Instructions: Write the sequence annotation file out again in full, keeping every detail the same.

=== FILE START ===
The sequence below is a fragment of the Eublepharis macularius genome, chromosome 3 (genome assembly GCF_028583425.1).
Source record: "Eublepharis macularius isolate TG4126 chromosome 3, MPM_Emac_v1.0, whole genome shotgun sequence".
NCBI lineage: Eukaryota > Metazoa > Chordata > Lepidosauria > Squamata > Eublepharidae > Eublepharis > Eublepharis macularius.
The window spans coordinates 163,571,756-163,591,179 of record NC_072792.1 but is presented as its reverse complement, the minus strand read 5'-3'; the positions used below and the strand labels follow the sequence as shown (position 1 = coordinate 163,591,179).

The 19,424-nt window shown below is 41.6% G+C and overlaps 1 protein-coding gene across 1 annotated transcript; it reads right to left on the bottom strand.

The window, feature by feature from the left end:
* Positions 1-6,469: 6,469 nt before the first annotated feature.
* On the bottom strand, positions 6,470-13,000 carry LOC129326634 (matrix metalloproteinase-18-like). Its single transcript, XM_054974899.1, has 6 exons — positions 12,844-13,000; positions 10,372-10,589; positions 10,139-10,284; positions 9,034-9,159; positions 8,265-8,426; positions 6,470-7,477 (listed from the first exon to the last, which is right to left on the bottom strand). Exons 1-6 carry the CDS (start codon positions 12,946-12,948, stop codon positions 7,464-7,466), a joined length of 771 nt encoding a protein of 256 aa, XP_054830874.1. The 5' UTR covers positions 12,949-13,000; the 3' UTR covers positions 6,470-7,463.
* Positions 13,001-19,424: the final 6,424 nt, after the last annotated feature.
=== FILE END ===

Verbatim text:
The sequence below is a fragment of the Eublepharis macularius genome, chromosome 3 (genome assembly GCF_028583425.1).
Source record: "Eublepharis macularius isolate TG4126 chromosome 3, MPM_Emac_v1.0, whole genome shotgun sequence".
NCBI lineage: Eukaryota > Metazoa > Chordata > Lepidosauria > Squamata > Eublepharidae > Eublepharis > Eublepharis macularius.
The window spans coordinates 163,571,756-163,591,179 of record NC_072792.1 but is presented as its reverse complement, the minus strand read 5'-3'; the positions used below and the strand labels follow the sequence as shown (position 1 = coordinate 163,591,179).

The 19,424-nt window shown below is 41.6% G+C and overlaps 1 protein-coding gene across 1 annotated transcript; it reads right to left on the bottom strand.

The window, feature by feature from the left end:
* Positions 1-6,469: 6,469 nt before the first annotated feature.
* On the bottom strand, positions 6,470-13,000 carry LOC129326634 (matrix metalloproteinase-18-like). Its single transcript, XM_054974899.1, has 6 exons — positions 12,844-13,000; positions 10,372-10,589; positions 10,139-10,284; positions 9,034-9,159; positions 8,265-8,426; positions 6,470-7,477 (listed from the first exon to the last, which is right to left on the bottom strand). Exons 1-6 carry the CDS (start codon positions 12,946-12,948, stop codon positions 7,464-7,466), a joined length of 771 nt encoding a protein of 256 aa, XP_054830874.1. The 5' UTR covers positions 12,949-13,000; the 3' UTR covers positions 6,470-7,463.
* Positions 13,001-19,424: the final 6,424 nt, after the last annotated feature.